deontae-wherryOne of the greatest benefits of our nation’s growth is the diversity that comes with growth. It is undisputable that more and more individuals are calling America home. As a result, the workplace is becoming more diverse and more employees are speaking other languages than English. According to the Center for Immigration Studies (“CIS”), more than 67.3 million residents in the United States now speak a language other English at home. CIS found that this number more than doubled since the 1990s. Texas ranks among the leading states that has a large share of residents speaking a foreign language at home. I expect these numbers to continue to increase exponentially in the decades to come. 

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deontae-wherryHave you ever wondered about what the Equal Employment Opportunity Commission (“EEOC”) actually does? You are not alone. Every week, I speak to my clients or potential clients about the EEOC’s role in employment disputes. This article briefly explains the EEOC process, common questions, and why you may want to hire an employment attorney to assist you through the EEOC process.

What is the EEOC?

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austin-campbellOver 1.6 million Texans were employed in the healthcare and social assistance industry by 2019, and that number is expected to grow steadily over the next decade.  Nursing in particular is one of the top five occupations in the state by number of online “help wanted” ads.  Because of that, it is all the more important that healthcare workers here are well-trained and competent, and also are empowered to say something when they see something that puts patient health or safety at risk.

Fortunately, the Texas Health & Safety Code provides some powerful whistleblower protections that are unique to the healthcare industry.  Unfortunately, figuring out if you fall within those protections is not always simple because the Code has so many different components.  Making things harder, Texas courts have interpreted relatively few parts of the Texas Health & Safety Code compared to other employment laws.  This article is meant to provide the reader with some basic information about some of the protections that healthcare workers (and others) have under this law, as well as limitations in the Code.

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deontae-wherryThe biggest step is usually the first step. I am glad that you have taken the first step by scheduling an initial consultation to discuss your employment case. If you have not scheduled an initial consultation, I hope you do it soon.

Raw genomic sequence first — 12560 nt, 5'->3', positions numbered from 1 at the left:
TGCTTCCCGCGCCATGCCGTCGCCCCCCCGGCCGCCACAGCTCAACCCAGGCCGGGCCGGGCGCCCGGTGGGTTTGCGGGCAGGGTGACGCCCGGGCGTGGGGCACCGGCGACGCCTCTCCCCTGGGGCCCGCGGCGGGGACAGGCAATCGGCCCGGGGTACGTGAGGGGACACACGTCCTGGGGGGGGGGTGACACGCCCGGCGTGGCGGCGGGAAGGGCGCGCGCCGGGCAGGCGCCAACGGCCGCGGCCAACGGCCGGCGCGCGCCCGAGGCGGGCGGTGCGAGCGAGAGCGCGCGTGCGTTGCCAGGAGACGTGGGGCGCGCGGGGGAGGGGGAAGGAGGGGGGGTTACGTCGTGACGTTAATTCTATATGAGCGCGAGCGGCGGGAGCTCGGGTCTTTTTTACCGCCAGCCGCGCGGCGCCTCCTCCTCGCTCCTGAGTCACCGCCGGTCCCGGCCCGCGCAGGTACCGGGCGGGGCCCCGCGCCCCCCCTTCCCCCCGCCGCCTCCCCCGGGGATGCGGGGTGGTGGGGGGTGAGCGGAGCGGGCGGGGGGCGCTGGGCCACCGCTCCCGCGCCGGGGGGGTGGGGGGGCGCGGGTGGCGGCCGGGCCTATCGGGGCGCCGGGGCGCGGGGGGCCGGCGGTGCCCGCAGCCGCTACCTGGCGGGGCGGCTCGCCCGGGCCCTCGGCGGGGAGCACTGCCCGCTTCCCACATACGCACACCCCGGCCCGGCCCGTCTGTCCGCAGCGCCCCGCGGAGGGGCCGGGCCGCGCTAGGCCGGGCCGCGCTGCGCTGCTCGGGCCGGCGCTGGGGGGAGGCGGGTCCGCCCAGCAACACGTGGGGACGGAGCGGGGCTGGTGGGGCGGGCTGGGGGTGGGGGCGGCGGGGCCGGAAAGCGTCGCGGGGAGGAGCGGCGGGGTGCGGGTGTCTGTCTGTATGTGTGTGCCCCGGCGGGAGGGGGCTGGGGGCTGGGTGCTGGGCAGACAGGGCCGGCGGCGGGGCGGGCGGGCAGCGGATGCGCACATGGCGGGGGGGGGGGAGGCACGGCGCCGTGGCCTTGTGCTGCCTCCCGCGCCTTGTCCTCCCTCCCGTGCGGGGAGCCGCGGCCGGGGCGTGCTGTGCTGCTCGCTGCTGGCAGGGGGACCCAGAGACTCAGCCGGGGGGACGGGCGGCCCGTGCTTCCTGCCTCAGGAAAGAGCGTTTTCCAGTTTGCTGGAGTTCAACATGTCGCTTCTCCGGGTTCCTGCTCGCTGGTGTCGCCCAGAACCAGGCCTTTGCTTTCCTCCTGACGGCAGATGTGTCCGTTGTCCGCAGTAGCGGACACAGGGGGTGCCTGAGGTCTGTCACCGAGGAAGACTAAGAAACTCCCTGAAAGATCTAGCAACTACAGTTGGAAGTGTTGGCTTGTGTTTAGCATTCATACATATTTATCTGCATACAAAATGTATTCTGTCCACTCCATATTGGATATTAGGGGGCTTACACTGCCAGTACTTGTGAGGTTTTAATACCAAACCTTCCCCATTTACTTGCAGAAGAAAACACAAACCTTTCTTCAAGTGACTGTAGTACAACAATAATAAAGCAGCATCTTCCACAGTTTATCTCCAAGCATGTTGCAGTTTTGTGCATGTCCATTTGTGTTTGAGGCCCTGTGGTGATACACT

Many of my clients have never had to meet with an employment attorney, so my goal is to make each client feel as comfortable as possible when meeting with me. You should not be scared about having to meet with an employment attorney. I can assure you, you have likely made the right decision.

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deontae-wherryAfter watching the 8 minutes and 46 seconds video that outraged the world, many individuals have joined in the fight for racial justice. These individuals have chosen not to be silent; they have decided to speak up and to speak out against racial inequality. The fight against systematic and institutional racism and discrimination is not solely related to police brutality, but it is embedded in every facet of our society, including in the workplace. Although the Civil Rights Act was passed more than 50 years ago, there is still great progress to be made to end workplace race discrimination.

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fadi-yousefThe Pregnancy Discrimination Act of 1978, which amended Title VII of the Civil Rights Act of 1964, prohibits employers with 15 or more employees from discriminating against women on the basis of pregnancy, childbirth, or related medical conditions. Although the PDA has been in effect since 1978, discrimination against pregnant women in the workplace continues to be an issue. In fact, in fiscal year 2019, the U.S. Equal Employment Opportunity Commission (EEOC) received over 2700 charges of discrimination on the basis of pregnancy and collected more than $22 million dollars in monetary settlements.

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austin-campbellThe Occupational Safety and Health Administration (OSHA) is part of the Department of Labor and administers the Occupational Safety and Health Act (OSH Act), as well as numerous other safety and whistleblower laws.  OSHA also sets safety standards for various industries.  Because of OSHA, many employers have a general duty to prevent working conditions that pose a risk of serious and recognized harm.